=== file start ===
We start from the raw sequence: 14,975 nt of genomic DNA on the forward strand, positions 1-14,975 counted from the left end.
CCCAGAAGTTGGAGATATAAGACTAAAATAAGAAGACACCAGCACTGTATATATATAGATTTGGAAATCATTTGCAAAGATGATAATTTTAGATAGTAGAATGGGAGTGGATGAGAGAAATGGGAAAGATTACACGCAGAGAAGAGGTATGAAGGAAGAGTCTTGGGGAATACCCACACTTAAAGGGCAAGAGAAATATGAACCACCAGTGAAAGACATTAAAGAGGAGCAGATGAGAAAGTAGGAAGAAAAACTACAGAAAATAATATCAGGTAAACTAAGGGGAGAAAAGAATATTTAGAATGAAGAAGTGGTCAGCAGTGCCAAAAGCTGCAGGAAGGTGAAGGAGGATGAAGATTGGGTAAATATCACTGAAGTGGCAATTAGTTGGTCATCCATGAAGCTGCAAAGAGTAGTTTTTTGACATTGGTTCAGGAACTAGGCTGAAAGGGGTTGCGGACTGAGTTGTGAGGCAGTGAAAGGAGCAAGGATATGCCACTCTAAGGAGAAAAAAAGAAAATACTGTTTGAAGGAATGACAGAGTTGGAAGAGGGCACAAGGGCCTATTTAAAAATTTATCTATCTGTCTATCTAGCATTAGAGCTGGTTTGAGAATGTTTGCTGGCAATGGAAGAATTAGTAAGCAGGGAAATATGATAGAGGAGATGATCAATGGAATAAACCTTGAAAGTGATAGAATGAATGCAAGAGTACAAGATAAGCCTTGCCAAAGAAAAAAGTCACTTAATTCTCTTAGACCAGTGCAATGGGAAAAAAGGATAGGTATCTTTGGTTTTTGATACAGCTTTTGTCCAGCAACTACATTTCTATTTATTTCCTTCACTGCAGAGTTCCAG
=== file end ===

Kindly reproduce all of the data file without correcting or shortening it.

We start from the raw sequence: 14,975 nt of genomic DNA on the forward strand, positions 1-14,975 counted from the left end.
CCCAGAAGTTGGAGATATAAGACTAAAATAAGAAGACACCAGCACTGTATATATATAGATTTGGAAATCATTTGCAAAGATGATAATTTTAGATAGTAGAATGGGAGTGGATGAGAGAAATGGGAAAGATTACACGCAGAGAAGAGGTATGAAGGAAGAGTCTTGGGGAATACCCACACTTAAAGGGCAAGAGAAATATGAACCACCAGTGAAAGACATTAAAGAGGAGCAGATGAGAAAGTAGGAAGAAAAACTACAGAAAATAATATCAGGTAAACTAAGGGGAGAAAAGAATATTTAGAATGAAGAAGTGGTCAGCAGTGCCAAAAGCTGCAGGAAGGTGAAGGAGGATGAAGATTGGGTAAATATCACTGAAGTGGCAATTAGTTGGTCATCCATGAAGCTGCAAAGAGTAGTTTTTTGACATTGGTTCAGGAACTAGGCTGAAAGGGGTTGCGGACTGAGTTGTGAGGCAGTGAAAGGAGCAAGGATATGCCACTCTAAGGAGAAAAAAAGAAAATACTGTTTGAAGGAATGACAGAGTTGGAAGAGGGCACAAGGGCCTATTTAAAAATTTATCTATCTGTCTATCTAGCATTAGAGCTGGTTTGAGAATGTTTGCTGGCAATGGAAGAATTAGTAAGCAGGGAAATATGATAGAGGAGATGATCAATGGAATAAACCTTGAAAGTGATAGAATGAATGCAAGAGTACAAGATAAGCCTTGCCAAAGAAAAAAGTCACTTAATTCTCTTAGACCAGTGCAATGGGAAAAAAGGATAGGTATCTTTGGTTTTTGATACAGCTTTTGTCCAGCAACTACATTTCTATTTATTTCCTTCACTGCAGAGTTCCAG